Mistakes

How do you sit back and watch someone you love make a mistake? When you KNOW that this thing is wrong on so many levels? When you know that your opinion will fall on deaf ears even if you give it, when you know the person’s heart is set on this path to what you see as self destruction and torment?

It’s something that I struggle with as a parent too – you can only guide your kids so much, at what point do you sit back and let them make their own mistakes so they can learn from them? At what point or which type of situation do you step in and give voice to your oppositional opinion?

As a friend, a parent, a sibling, a lover – is it our job to just support even if we don’t agree? Do we keep our mouths closed if not asked for our opinion? Do we only voice our thoughts if asked? Should we support a friend / family member even if they take a different path?

Lots of rambling thoughts for a Saturday night….. is unconditional love really unconditional??

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7 Comments

  1. Bethany says:

    It’s different with a kid/family member verses a friend. With your kids, yes, unconditional love has to be unconditional. You give advice, but you support them when they need it.

    With friends, you can only watch the self-destruction for so long. It comes to a point where if they are relying on you and never follow sound advice, it’s time to cut the cord.

  2. I agree with Bethany. There is definitely a difference between family members (especially kids) and friends. Sometimes the connection with the latter has to go. With the former, you may sometimes have to make hard decisions, sometimes tough love is necessary, but your door and your heart must always be open.

  3. fille says:

    well, I suppose on the long run, it is the same with kids, except that you would take more crap before you cut the cord. But even with children there can be a moment where just stop contact, because your advise is not heeded, but you are called to rescue in difficult situations.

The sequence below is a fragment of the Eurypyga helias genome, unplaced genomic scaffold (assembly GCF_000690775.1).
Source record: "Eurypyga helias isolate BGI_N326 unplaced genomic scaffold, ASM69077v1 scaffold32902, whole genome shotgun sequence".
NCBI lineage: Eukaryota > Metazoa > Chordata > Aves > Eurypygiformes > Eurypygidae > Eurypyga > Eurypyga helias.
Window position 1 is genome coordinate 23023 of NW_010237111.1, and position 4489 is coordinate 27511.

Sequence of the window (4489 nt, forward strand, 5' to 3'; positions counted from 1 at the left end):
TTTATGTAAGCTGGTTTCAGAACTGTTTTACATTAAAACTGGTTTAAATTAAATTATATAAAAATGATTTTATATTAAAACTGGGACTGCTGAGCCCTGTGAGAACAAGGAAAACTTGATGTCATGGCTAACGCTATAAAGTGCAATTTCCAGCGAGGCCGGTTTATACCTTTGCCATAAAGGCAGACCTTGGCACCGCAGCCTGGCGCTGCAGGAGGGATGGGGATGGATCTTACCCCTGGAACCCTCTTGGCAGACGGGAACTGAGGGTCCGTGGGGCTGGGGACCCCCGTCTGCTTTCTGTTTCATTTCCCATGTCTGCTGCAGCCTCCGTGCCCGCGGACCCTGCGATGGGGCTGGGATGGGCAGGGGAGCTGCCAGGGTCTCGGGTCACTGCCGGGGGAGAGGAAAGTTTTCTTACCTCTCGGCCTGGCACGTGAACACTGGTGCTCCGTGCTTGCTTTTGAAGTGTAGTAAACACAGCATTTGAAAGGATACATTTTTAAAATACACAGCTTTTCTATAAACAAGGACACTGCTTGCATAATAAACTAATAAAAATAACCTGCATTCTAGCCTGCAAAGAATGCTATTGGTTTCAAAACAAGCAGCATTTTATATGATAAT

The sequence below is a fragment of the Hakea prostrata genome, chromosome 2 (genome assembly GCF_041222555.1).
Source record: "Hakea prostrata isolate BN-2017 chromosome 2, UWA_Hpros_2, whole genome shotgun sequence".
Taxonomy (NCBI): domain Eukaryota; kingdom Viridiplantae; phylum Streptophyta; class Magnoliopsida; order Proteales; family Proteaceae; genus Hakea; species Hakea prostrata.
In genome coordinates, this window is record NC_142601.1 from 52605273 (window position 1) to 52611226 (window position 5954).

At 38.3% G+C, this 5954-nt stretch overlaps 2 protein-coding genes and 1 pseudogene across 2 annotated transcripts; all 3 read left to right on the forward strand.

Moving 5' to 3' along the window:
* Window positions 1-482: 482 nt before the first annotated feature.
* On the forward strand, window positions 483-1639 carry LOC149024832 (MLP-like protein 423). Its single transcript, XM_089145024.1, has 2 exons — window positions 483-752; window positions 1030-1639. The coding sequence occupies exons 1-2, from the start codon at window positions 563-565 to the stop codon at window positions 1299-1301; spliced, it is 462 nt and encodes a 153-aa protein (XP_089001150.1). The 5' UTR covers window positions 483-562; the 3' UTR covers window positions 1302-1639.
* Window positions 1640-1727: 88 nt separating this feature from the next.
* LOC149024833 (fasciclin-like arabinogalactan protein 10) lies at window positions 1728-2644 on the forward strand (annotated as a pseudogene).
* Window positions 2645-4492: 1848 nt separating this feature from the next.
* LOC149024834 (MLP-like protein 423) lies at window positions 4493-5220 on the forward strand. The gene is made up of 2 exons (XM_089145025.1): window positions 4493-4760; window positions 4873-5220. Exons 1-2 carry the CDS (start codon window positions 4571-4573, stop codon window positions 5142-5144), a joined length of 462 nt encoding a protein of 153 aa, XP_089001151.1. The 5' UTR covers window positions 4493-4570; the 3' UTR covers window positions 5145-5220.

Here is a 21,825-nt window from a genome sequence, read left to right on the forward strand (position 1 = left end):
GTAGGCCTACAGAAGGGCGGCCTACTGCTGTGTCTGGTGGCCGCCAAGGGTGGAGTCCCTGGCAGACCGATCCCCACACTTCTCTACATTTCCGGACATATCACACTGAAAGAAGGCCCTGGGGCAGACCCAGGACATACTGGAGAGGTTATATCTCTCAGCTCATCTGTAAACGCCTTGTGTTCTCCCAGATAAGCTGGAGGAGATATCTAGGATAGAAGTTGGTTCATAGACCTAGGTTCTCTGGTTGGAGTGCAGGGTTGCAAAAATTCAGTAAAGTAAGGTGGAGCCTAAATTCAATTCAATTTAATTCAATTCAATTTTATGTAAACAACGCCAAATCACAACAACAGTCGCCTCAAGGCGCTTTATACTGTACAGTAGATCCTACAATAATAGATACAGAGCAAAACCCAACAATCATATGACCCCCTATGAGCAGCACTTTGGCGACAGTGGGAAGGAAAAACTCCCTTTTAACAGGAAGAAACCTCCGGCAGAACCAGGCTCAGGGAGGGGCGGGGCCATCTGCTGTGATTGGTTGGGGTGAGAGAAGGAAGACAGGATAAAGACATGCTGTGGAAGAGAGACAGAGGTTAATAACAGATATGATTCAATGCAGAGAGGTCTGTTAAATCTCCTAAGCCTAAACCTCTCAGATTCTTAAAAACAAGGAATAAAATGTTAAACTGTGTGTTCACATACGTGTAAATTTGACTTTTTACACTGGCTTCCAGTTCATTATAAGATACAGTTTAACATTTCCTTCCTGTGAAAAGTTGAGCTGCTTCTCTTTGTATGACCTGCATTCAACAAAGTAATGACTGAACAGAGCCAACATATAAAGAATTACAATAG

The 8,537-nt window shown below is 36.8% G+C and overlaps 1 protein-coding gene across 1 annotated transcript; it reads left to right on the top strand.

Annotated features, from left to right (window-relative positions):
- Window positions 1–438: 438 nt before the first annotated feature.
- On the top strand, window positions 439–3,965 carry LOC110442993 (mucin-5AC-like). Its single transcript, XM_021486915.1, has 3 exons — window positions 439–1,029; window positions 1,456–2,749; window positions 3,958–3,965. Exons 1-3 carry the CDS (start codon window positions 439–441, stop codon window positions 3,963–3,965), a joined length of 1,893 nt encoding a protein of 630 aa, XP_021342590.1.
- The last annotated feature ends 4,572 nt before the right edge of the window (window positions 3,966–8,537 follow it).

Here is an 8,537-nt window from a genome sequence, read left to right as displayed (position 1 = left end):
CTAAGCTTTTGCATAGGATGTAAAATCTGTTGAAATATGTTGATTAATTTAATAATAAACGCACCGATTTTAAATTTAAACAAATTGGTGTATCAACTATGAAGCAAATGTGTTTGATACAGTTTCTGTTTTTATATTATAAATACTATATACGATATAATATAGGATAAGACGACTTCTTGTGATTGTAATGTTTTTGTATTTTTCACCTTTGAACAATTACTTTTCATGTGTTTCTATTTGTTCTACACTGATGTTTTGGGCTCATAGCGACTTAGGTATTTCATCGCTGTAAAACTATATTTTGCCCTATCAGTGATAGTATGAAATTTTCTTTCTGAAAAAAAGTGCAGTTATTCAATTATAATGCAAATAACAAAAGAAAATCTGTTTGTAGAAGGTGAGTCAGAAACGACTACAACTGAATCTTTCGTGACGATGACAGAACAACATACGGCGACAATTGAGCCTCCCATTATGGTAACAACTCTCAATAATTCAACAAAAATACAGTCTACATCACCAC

Fortunately, most parents are not in a situation where they have to test this hypothesis, because most children behave more or less appropriately…

  4. Benji Lovitt says:

    I think we spend our entire lives trying to figure this out. I don’t even have kids yet and I know this is going to stress me out.

  5. @wifeofmottel says:

    I think a key question is whether the person would be receptive to your advice or not. There are times when those – including our nearest and dearest – need to face certain challenges alone. In these instances, popping up with friendly / motherly loving advice will only fall on deaf ears and can even be destructive– at most we can keep our homes and hearts open and emphasize the open invitation for whenever it might be welcome. This said — we can never watch our loved ones do themselves irreparable damage without screaming, shouting and protesting as loudly and largely as we possible can.

  6. Just to throw another angle in here – now you know how God feels, so to speak. This is, after all, Hashem’s attribute of g’vurah – withholding Himself in order to allow us free choice. We have no free choice unless we can also choose wrong. But without free choice, we can’t emulate (even on a human plane) the only uncompelled Being at all.

    I know it sounds trite, but I am a parent to. And sometimes parenting gives us additional ways to see things as (anthropomorphically) our Father in heaven sees them.

  7. Sometimes you have to let them figure it out on their own and then be there to help them back up afterwards.

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